All claims expressed in this article are solely those of the authors and do not necessarily represent those of their affiliated organizations, or those of the publisher, the editors and the reviewers. Any product that may be evaluated in this article, or claim that may be made by its manufacturer, is not guaranteed or endorsed by the publisher.
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Additional detail regarding confidence considerations for human health effects
For the LOE consisting of human health effects assessed in observational epidemiology studies, characteristics of studies that decrease confidence include:
• Case reports. These are often one-off situations resulting in catastrophic event such as knock-down or an unusual/severe clinical finding. Typically, neither the circumstance nor the level of exposure is relevant to OEL development. Additionally, the lack of a referent/control group represents a serious limitation with regards to inferences about exposure and the apical effects of interest.
• Qualitative exposure metrics. Ever/never, exposed/non-exposed, and high/medium/ low without some quantitative distinctions cannot inform an OEL. However, there might be situations in which the author provides a median/mean value for those categories. If those values are relatively close together, they might be useful in finding a NOAEL/LOAEL threshold (a POD). Values which, for example, vary by an order of magnitude are generally not helpful as that threshold/POD might exist anywhere along the broad within-category exposure continuum.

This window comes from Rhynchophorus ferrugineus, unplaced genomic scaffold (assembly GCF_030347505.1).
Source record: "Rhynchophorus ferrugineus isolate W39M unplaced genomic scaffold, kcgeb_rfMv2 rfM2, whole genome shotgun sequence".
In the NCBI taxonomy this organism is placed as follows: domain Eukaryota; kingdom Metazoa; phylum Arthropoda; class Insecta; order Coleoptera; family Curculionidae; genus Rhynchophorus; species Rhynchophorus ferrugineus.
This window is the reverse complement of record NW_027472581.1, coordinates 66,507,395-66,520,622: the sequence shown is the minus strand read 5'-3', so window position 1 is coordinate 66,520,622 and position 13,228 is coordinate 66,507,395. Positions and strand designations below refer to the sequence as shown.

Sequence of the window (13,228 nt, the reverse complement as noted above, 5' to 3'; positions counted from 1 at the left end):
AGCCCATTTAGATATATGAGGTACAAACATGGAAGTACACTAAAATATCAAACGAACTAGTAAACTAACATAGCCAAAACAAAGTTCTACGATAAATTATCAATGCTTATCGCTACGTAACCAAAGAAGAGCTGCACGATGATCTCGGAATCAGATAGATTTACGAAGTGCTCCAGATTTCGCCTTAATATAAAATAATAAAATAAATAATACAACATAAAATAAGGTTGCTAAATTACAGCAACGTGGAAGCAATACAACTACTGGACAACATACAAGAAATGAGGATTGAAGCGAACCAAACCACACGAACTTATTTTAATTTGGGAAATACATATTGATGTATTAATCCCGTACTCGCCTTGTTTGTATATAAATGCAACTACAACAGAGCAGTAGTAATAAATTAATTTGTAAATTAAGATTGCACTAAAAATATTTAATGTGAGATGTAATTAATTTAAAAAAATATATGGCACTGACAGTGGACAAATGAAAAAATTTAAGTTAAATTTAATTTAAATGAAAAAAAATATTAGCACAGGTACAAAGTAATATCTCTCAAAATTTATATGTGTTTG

• Inseparable components of mixtures. Some types of chemical agents are ‘bundled together' when measuring workplace exposures despite significantly different levels of toxicity among sub-types that cannot be teased apart (e.g., benzene, toluene, ethylbenzene, and xylenes). Some authors make adjustments for this using various means, but those can be difficult to successfully execute.
• Environmental studies (general population studies), typically, due to much lower concentrations and different exposure durations. These studies often lack individual-level data, so their utility is significantly limited.
• Studies in which the study population represented has documented exposures to other stressors that are greater than those expected in the working population (e.g., excessive smoking, alcohol/drug use). In this case, the study population may be more prone to show effects to the agent in question.